Learn More on AGC WebED Oct. 31 from 2-3:00 p.m. ET
Following an AGC meeting with the head of the U.S. Occupational Safety and Health Administration (OSHA) and an AGC-backed letter from dozens of members of Congress, OSHA on October 19 published new guidance to clarify its injury and illness recordkeeping and reporting rule, which recalibrates the agency’s position relating to post-incident drug testing in the context of employer discouragement of or retaliation for employee injury and illness reporting. Register today for AGC’s complimentary webinar—($49 for non-members)—discussing this topic and the recordkeeping and reporting rule as a whole on Oct. 31.
Generally speaking, the new guidance is more likely than the agency’s previous position to not overly restrict many construction companies’ existing policies regarding employee post-incident drug testing. However, the agency notes that drug testing employees whose injury could not possibly have arisen from any particular incident, like muscular skeletal disorders (e.g., tendonitis), would likely violate the rule. Additionally, the agency further clarifies that OSHA will not issue citations under the rule for post-incident drug testing conducted in accordance with state workers’ compensation laws—whether drug testing under the law is mandatory or voluntary.
To provide background, OSHA first published its intent to provide greater scrutiny of mandatory, post-incident drug testing programs buried within hundreds of pages of its response to comments to the injury and illness recordkeeping and reporting rule on May 12. There, the agency noted that employer “drug testing policies should limit post-incident drug testing to situations in which employee drug use is likely to have contributed to the incident.” OSHA went on to state that “[e]mployers need not specifically suspect drug use before testing, but there should be a reasonable possibility that drug use by the reporting employee was a contributing factor to the reported injury or illness for an employer to require drug testing.” This approach deeply concerned AGC, as OSHA seemingly set two different, difficult to distinguish, and problematic to prove (“likely to have contributed” and “reasonably possibility”) standards concerning when employers could execute post-incent drug tests in accordance with this rule.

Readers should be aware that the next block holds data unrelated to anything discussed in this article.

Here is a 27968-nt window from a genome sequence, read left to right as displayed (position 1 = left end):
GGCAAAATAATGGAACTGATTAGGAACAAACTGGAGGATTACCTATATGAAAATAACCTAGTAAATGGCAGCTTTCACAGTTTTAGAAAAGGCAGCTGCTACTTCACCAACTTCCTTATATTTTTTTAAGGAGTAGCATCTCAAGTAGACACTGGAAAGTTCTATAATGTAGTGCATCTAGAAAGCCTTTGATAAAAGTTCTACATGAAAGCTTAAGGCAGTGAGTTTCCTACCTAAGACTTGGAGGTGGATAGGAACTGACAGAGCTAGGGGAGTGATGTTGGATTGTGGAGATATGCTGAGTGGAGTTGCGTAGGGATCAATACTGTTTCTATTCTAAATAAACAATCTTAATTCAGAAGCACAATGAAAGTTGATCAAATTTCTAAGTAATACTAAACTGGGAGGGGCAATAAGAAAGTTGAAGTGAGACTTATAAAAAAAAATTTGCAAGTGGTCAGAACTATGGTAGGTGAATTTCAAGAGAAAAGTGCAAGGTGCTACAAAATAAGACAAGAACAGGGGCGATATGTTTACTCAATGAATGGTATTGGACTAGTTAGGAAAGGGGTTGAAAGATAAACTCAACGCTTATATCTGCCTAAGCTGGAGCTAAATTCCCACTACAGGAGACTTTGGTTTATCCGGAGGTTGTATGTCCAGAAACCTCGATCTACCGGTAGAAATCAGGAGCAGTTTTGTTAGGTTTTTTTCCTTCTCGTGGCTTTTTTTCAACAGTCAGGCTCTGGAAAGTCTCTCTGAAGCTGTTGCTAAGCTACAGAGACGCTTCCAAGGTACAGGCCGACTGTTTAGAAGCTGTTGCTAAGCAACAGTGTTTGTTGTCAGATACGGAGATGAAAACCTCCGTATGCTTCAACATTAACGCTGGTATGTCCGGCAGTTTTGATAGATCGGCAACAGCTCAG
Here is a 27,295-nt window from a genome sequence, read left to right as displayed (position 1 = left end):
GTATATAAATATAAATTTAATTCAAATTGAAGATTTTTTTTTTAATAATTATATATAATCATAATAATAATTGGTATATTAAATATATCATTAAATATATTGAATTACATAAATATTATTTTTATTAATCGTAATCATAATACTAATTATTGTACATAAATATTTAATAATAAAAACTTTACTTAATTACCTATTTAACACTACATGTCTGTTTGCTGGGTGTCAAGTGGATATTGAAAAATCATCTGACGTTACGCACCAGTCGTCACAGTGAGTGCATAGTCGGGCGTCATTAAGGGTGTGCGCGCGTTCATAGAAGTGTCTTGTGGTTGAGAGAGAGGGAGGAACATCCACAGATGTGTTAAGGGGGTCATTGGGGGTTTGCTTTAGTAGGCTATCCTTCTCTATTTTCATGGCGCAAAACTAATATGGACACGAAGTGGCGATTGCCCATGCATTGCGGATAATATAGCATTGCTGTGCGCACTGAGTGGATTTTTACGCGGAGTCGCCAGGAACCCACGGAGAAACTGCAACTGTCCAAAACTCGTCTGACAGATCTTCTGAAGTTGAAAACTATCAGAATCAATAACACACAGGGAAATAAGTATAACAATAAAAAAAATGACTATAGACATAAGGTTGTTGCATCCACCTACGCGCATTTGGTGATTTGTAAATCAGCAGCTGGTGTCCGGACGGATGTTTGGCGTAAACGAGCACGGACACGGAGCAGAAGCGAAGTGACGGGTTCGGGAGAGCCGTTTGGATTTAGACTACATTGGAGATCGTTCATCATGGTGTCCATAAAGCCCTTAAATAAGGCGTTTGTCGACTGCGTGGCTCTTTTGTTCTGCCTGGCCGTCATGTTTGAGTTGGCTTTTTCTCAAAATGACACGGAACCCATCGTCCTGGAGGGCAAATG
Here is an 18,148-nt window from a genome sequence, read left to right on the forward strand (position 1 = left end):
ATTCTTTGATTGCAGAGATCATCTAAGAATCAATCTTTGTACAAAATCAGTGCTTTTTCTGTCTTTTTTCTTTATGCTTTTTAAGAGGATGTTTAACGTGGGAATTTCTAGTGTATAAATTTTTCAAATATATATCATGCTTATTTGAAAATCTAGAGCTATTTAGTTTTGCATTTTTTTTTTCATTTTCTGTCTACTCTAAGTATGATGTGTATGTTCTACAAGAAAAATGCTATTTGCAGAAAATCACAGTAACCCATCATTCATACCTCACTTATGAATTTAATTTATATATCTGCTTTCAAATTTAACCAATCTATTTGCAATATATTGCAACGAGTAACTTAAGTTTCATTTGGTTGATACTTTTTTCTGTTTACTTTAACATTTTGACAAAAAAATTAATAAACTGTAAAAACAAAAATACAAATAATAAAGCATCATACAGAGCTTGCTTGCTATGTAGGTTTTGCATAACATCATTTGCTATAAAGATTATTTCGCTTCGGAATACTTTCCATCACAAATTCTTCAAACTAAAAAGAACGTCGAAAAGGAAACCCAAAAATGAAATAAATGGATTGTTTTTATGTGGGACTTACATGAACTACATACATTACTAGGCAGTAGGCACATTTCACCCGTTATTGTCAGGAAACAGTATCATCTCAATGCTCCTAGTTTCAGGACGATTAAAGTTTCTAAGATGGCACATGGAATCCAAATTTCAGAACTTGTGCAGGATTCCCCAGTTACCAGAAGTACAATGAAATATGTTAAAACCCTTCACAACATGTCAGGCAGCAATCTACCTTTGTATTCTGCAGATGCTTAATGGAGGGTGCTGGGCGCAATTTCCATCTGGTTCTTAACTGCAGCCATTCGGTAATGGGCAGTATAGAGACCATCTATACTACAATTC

In its new guidance, OSHA recalibrates those previous statements. Now, when an employer conducts post-incident drug testing in the confines of illness and injury reporting, OSHA will evaluate:
- Whether the employer had a reasonable basis for concluding that drug use could have contributed to the injury or illness;
- Whether other employees involved in the incident that caused the injury or illness were also tested; and
- Whether the employer has a heightened interest in determining if drug use could have contributed to the injury or illness due the hazardousness of the work being performed when the injury or illness occurred.
Again, the agency also provides a bright line exception that drug testing for injuries that could not possibly have been caused by drug use—specifically noting “a receptive strain injury”—would likely violate the rule.
Lastly, OSHA provides further clarity to the extent to which its rule does not apply when employers conduct drug tests in accordance with state workers’ compensation laws. The agency notes in several examples that where an employer drug tests employees to receive a reduction in its workers compensation premiums under, for example, the state’s voluntary Drug-Free Workplace program, that drug testing does not violate the OSHA injury and illness recordkeeping and reporting rule.